Singapore, Sep16: Singapore's Hindu devotees celebrated Lord Ganesha's birthday by crowning the idol of the deity with a gold crown worth 150,000 Singapore dollars at a 150-year-old temple, while hundreds of curious locals visited three trees, the barks of which look like Hanuman, Ganesha and a Chinese deity.
The 3.5 kg crown is claimed to be the largest of its kind and was installed on the Lord Ganesha idol, also the largest in South East Asia, in the first ever crowning ceremony held in Singapore yesterday, according to media reports today.
It was funded by devotees and visitors to the 150-year-old Sri Senpaga Vinayagar Temple in Ceylon Road on the east coast of Singapore. Lord Ganesha has a large following of Indian and Chinese devotees, according to a report by the Channel News Asia today.
Meanwhile, three African Mahogany trees on the west coast of Singapore have been drawing crowds as their barks look like Hanuman, Ganesha and Guan Yin, a Chinese deity. One has two Hanumans side-by-side and another has a Ganesha-like head complete with a bark looking like the trunk.The Chinese believe in Monkey God. The bark of a third nearby tree shows the outline of the Chinese Goddess of Mercy, Guan Yin, according to a report in the Sunday Times today.
Peanuts and bananas are being offered for prayers and distributed to visitors at the trees, while a number of volunteers manning the crowds have urged them not to offer money during the daily prayers since the discovery of the trees last week.
The growing number of devotees are seeking blessings and good luck charms, especially for numbers for the three-times a week raffles draw held by the state-run Singapore Pools.
Forty-five year old Billy Singh, drove from his tailor shop in the fashionable and busy tourist area of Orchard Road, to pay homage to one of the trees last week.
''I believe that this tree will bring good luck. Property prices around here should rise,'' he said, referring to the housing estate in Jurong, Singapore's industrial hub.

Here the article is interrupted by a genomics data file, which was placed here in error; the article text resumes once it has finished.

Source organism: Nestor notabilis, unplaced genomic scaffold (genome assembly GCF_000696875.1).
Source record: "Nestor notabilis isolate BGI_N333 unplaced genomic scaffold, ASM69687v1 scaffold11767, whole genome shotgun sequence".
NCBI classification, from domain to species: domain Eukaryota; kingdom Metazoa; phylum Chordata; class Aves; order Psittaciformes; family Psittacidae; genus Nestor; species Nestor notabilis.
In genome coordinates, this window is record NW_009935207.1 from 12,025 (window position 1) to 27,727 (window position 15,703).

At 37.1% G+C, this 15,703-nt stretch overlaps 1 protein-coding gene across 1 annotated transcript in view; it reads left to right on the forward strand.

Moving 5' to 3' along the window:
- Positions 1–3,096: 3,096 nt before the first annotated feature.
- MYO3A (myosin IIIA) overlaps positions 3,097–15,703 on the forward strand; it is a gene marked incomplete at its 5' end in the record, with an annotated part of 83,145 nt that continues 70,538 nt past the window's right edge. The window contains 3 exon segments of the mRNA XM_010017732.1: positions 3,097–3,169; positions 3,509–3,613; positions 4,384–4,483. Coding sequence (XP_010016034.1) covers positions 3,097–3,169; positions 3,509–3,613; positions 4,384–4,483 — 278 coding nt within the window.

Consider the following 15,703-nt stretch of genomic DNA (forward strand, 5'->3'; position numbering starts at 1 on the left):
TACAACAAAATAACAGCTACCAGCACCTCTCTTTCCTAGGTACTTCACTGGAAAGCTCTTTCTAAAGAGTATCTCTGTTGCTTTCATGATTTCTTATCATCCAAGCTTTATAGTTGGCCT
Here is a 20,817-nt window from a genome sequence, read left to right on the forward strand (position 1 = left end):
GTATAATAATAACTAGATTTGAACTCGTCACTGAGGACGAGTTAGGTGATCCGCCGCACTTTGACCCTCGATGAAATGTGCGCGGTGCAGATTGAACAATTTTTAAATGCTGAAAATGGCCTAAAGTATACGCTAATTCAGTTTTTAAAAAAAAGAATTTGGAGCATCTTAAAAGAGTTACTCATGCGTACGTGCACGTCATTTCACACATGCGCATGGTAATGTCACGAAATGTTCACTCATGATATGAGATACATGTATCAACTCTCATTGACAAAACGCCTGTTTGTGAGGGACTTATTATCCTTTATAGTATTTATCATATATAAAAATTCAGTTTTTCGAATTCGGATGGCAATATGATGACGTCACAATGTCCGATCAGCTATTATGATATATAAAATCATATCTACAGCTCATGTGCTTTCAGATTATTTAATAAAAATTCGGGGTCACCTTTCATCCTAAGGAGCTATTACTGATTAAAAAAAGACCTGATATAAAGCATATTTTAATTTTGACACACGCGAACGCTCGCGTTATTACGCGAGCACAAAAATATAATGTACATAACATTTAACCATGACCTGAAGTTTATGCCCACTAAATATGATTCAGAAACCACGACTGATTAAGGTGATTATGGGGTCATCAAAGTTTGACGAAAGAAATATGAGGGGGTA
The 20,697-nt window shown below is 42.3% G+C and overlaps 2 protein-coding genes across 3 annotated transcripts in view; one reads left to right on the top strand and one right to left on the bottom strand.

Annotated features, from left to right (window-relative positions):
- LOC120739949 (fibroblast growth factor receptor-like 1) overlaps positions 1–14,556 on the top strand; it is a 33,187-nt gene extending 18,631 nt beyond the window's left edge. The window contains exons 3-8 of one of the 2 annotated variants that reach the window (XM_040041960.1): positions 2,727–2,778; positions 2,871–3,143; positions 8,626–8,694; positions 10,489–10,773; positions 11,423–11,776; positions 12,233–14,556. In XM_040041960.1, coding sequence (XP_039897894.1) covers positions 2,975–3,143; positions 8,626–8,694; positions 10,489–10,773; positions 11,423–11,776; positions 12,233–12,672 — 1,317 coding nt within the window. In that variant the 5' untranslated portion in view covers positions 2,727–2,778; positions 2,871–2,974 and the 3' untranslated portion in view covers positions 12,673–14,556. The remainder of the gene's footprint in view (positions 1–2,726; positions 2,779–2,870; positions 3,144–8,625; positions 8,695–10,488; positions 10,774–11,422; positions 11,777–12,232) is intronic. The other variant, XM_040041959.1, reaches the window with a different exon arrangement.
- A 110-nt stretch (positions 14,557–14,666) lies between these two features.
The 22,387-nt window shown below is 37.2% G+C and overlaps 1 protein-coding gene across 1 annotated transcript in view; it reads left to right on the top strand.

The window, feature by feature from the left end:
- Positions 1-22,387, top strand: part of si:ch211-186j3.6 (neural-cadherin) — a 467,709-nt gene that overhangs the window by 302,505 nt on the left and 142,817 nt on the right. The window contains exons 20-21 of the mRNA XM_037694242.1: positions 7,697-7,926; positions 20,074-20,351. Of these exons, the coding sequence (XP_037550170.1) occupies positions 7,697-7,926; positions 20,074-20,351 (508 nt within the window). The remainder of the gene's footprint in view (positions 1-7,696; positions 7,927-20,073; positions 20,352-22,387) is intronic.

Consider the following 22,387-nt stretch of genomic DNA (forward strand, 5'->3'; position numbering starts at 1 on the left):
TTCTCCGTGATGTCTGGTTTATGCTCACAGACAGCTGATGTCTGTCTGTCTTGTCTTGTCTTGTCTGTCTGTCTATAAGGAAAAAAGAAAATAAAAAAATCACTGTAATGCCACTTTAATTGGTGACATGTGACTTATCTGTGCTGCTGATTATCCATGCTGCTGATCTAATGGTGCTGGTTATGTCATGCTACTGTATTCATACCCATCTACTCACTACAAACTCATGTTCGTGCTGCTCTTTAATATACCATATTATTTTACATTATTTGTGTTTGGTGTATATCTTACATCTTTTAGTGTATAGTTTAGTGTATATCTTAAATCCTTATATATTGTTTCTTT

Experts say the images are due to ''callusing'', when a tree grows new bark over areas that have been injured. The Chinese deity-like tree has suffered a number of car accidents, purportedly not being fatal due to its divine powers.
Associate professor Hugh Tan, from the department of biological sciences at the National University of Singapore, says the patterns formed by callusing are random and depend on the damage caused by the accidents.
''This is coincidence. With some imagination, I guess you can see the face of a monkey,'' he said, adding that the "monkey" on the smoothe bark may disappear with time as the new tissue layers form under it and push this layer out. Singaporeans are known for worshipping statues and have idolised at least three more trees, believing in urban legends.
According to the Singapore Paranormal Investigators (SPI), a tree shrine has been established since 1969 in the main Toa Payoh Housing estate. It has four Buddha statues where regular praying sessions are held.
It is believed that an engineer was crushed under his own vehicle when he tried to uproot the tree during the clearing of the area for developing the Toa Payoh housing estate in the centre of the city state in the early 1960s.
Another tree in the Ang Mo Kio housing estate has crowds staring at its upper branches for four-digit numbers to buy lotteries. It is called 4-D tree, according to the independent SPI. A third tree, near a former cemetery, is bedecked with chimes which are believed to ward of evil spirits and look after the soul of the dead, says SPI.